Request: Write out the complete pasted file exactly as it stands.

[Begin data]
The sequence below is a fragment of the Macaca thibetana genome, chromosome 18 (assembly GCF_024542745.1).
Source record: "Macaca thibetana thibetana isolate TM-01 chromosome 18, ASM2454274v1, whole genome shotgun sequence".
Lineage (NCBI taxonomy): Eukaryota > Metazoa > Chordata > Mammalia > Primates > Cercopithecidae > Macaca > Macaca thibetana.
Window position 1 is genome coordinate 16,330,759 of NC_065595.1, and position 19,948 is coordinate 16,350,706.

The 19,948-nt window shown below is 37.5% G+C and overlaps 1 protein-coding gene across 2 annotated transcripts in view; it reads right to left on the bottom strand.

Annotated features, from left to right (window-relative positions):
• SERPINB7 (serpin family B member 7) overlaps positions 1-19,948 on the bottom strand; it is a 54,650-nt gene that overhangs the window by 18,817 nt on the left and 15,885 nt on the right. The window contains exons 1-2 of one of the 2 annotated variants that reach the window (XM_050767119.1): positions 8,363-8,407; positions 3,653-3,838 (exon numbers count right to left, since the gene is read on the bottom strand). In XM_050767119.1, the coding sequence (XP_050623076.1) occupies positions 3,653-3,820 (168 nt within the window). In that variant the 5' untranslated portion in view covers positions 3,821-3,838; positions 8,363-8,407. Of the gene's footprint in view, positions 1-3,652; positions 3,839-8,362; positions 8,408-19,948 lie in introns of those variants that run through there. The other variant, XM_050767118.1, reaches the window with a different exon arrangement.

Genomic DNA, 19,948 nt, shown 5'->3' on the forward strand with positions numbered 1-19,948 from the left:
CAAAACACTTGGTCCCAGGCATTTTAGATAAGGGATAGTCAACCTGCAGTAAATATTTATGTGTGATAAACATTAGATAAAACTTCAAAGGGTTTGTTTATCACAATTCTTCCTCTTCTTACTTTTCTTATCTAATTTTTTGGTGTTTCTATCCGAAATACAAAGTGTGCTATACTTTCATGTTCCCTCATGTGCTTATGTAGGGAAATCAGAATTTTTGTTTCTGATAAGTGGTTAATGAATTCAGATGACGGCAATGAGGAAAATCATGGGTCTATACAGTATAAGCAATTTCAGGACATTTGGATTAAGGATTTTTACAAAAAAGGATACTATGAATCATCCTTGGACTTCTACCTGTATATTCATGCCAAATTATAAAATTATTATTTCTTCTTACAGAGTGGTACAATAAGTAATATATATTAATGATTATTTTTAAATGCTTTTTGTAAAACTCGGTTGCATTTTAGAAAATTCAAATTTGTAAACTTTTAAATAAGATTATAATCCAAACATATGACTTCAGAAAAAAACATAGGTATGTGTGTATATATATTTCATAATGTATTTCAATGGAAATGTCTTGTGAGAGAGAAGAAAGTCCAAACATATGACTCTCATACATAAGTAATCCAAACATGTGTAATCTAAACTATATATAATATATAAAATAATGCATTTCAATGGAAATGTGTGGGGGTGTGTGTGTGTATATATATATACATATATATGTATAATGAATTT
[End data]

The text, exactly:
The sequence below is a fragment of the Macaca thibetana genome, chromosome 18 (assembly GCF_024542745.1).
Source record: "Macaca thibetana thibetana isolate TM-01 chromosome 18, ASM2454274v1, whole genome shotgun sequence".
Lineage (NCBI taxonomy): Eukaryota > Metazoa > Chordata > Mammalia > Primates > Cercopithecidae > Macaca > Macaca thibetana.
Window position 1 is genome coordinate 16,330,759 of NC_065595.1, and position 19,948 is coordinate 16,350,706.

The 19,948-nt window shown below is 37.5% G+C and overlaps 1 protein-coding gene across 2 annotated transcripts in view; it reads right to left on the bottom strand.

Annotated features, from left to right (window-relative positions):
• SERPINB7 (serpin family B member 7) overlaps positions 1-19,948 on the bottom strand; it is a 54,650-nt gene that overhangs the window by 18,817 nt on the left and 15,885 nt on the right. The window contains exons 1-2 of one of the 2 annotated variants that reach the window (XM_050767119.1): positions 8,363-8,407; positions 3,653-3,838 (exon numbers count right to left, since the gene is read on the bottom strand). In XM_050767119.1, the coding sequence (XP_050623076.1) occupies positions 3,653-3,820 (168 nt within the window). In that variant the 5' untranslated portion in view covers positions 3,821-3,838; positions 8,363-8,407. Of the gene's footprint in view, positions 1-3,652; positions 3,839-8,362; positions 8,408-19,948 lie in introns of those variants that run through there. The other variant, XM_050767118.1, reaches the window with a different exon arrangement.

Genomic DNA, 19,948 nt, shown 5'->3' on the forward strand with positions numbered 1-19,948 from the left:
CAAAACACTTGGTCCCAGGCATTTTAGATAAGGGATAGTCAACCTGCAGTAAATATTTATGTGTGATAAACATTAGATAAAACTTCAAAGGGTTTGTTTATCACAATTCTTCCTCTTCTTACTTTTCTTATCTAATTTTTTGGTGTTTCTATCCGAAATACAAAGTGTGCTATACTTTCATGTTCCCTCATGTGCTTATGTAGGGAAATCAGAATTTTTGTTTCTGATAAGTGGTTAATGAATTCAGATGACGGCAATGAGGAAAATCATGGGTCTATACAGTATAAGCAATTTCAGGACATTTGGATTAAGGATTTTTACAAAAAAGGATACTATGAATCATCCTTGGACTTCTACCTGTATATTCATGCCAAATTATAAAATTATTATTTCTTCTTACAGAGTGGTACAATAAGTAATATATATTAATGATTATTTTTAAATGCTTTTTGTAAAACTCGGTTGCATTTTAGAAAATTCAAATTTGTAAACTTTTAAATAAGATTATAATCCAAACATATGACTTCAGAAAAAAACATAGGTATGTGTGTATATATATTTCATAATGTATTTCAATGGAAATGTCTTGTGAGAGAGAAGAAAGTCCAAACATATGACTCTCATACATAAGTAATCCAAACATGTGTAATCTAAACTATATATAATATATAAAATAATGCATTTCAATGGAAATGTGTGGGGGTGTGTGTGTGTATATATATATACATATATATGTATAATGAATTT